Courage Beyond draws on a unique group of individuals with personal experience in the Iraq and Afghanistan war. We have been in your shoes. We have struggled to regain our lives and to find the new normal at home. Professionals, warriors and experts have been vital in helping to bring the Not Alone vision into reality. We've been through the experience of war and returning home from war and hope that our persistence, experience and passion can help others in their journey as well. We understand. We get it.
Love Our Vets
Hope, help and support for spouses, families and all loved ones of veterans, and those who serve, especially if they struggle with PTSD.
Make the Connection
Connecting veterans and their friends and family members with information, resources, and solutions to issues affecting their lives.
Military Minds (Canada)
"I decided to take my experience with PTSD and put it forward to educate others and help those who are like me. Visit us here often to get a unique insight into the lives of soldiers with PTSD. My hope is to raise funds through sales of Military Minds apparel as well as donations to help those who have selflessly served our country." Chris Dupee, Founder of Military Minds
Operation New Normal
We exist to bridge the gap between Combat Trauma Sufferer and Combat Trauma Survivor.
Our mission is to let Combat Veterans and their spouses/families know that they are not alone. What they are going through is a normal reaction to an abnormal set of circumstances.
In February 2004, I was traumatically injured in Iraq, after several years of not dealing with the resulting issues, my family suffered the consequences; financially, emotionally, and spiritually. Once I made the decision to face the issues, I began a journey that has empowered me to aid other combat veterans in their path for recovery.
Currently, we reach out to soldiers through a free weekend retreat where they meet fellow soldiers and hear testimonies of of the same struggles they face everyday, and how these struggles can be overcome. Immediately afterward, all who attend are encourages to join us in our weekly meetings where we dive into the issues at hand, while focusing on the very root of the problem.
Point Man Ministries
Point Man Ministries is run by veterans from all conflicts, nationalities and backgrounds. Although, the primary focus of Point Man has always been to offer spiritual healing from PTSD, Point Man today is involved in group meetings, publishing, hospital visits, conferences, supplying speakers for churches and veteran groups, welcome home projects and community support. Just about any where there are Vets there is a Point Man presence. All services offered by Point Man are free of charge.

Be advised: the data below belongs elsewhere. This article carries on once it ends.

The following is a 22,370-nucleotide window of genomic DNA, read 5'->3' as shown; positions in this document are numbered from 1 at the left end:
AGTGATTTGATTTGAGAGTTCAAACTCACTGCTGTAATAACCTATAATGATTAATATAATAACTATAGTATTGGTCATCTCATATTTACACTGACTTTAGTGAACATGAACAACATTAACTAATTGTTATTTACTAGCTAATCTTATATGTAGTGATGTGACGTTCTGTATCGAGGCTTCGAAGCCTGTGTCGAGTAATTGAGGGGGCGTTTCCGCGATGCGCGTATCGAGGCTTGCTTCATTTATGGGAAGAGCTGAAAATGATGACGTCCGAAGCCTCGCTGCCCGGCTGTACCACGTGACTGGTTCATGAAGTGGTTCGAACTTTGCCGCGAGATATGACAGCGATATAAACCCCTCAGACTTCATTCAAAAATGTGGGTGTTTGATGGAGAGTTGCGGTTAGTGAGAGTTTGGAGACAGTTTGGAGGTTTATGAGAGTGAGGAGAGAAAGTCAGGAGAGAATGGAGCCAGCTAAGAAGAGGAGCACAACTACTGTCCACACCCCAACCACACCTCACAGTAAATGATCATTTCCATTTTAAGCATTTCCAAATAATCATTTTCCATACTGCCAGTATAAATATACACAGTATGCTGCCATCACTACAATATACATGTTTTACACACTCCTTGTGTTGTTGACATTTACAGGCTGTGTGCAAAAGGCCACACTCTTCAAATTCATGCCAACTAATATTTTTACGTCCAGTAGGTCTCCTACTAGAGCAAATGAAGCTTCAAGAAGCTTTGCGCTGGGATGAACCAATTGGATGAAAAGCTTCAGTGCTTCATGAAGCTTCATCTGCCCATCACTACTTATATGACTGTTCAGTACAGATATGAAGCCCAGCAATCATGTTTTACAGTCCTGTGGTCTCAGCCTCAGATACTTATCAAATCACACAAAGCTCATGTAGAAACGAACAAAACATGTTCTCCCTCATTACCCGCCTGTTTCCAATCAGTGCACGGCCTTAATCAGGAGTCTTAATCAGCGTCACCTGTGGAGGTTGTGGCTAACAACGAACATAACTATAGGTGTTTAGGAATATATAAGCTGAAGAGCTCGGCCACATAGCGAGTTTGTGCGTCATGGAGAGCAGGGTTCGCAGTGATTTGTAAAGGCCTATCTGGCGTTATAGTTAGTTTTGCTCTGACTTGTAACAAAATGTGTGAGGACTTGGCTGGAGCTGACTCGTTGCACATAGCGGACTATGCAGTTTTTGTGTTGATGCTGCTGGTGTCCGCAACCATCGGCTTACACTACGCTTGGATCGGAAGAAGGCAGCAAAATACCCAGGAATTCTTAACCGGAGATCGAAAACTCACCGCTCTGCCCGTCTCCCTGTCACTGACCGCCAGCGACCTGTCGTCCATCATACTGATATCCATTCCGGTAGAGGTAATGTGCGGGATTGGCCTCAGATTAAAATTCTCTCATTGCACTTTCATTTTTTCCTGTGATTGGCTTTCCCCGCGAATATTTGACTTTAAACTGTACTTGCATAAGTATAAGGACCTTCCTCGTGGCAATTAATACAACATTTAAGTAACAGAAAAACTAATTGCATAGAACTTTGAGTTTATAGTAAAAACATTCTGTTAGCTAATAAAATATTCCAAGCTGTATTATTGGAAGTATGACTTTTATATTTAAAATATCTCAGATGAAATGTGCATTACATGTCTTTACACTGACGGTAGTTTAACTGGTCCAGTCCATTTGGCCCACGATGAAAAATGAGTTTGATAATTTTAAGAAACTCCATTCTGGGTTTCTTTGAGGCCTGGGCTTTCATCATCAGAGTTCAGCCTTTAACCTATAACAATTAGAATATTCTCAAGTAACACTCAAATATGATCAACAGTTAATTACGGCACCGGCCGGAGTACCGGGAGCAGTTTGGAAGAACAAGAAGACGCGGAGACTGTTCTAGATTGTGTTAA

Outposts are lead by Christian Vets who care deeply about veterans and their struggles. They fully understand the difficulties associated with returning home after a long and difficult deployment as well as the non-combat experiences. Outposts are places for veterans to talk, share and listen to others who have walked in their shoes. All Vets are welcome regardless of what country they served with and gender is irrelevant as both men and women have served and sacrificed for their respective countries. Homefront groups are lead by Christian mothers, wives and friends of both active duty military and veterans. They provide an understanding ear and caring heart that only those left behind at home can understand. They have experienced the stress of dealing with deployments and the effects of a loved one returning home from war. If you have someone you love deployed or having issues readjusting since coming home get connected with a local group or contact HQ for assistance.
Veterans talking with veterans - "you are not alone." A future network of local self-help groups.
Learn about posttraumatic stress disorder (PTSD) from Veterans who live with it every day. Hear their stories. Find out how treatment turned their lives around.
Our mission is to help you and your loved ones manage the challenges that are often faced following a deployment.
Here you will find information and self-guided solutions for dealing with post-traumatic stress and war memories; conflict at work; depression; anger; sleep problems; alcohol and drug abuse; stress; relationship problems; kids and deployment; spiritual guidance and fitness; living with physical injuries; and health and wellness.
Family of a Vet
This site is dedicated to you... whether you're a veteran or someone who loves a veteran. It was created trying to figure out how to handle the "after shocks" of combat including PTSD and TBI . We're here to help you find your way, find the information you need, and find a way not only to cope with life after combat... but to survive and thrive!
Make the Connection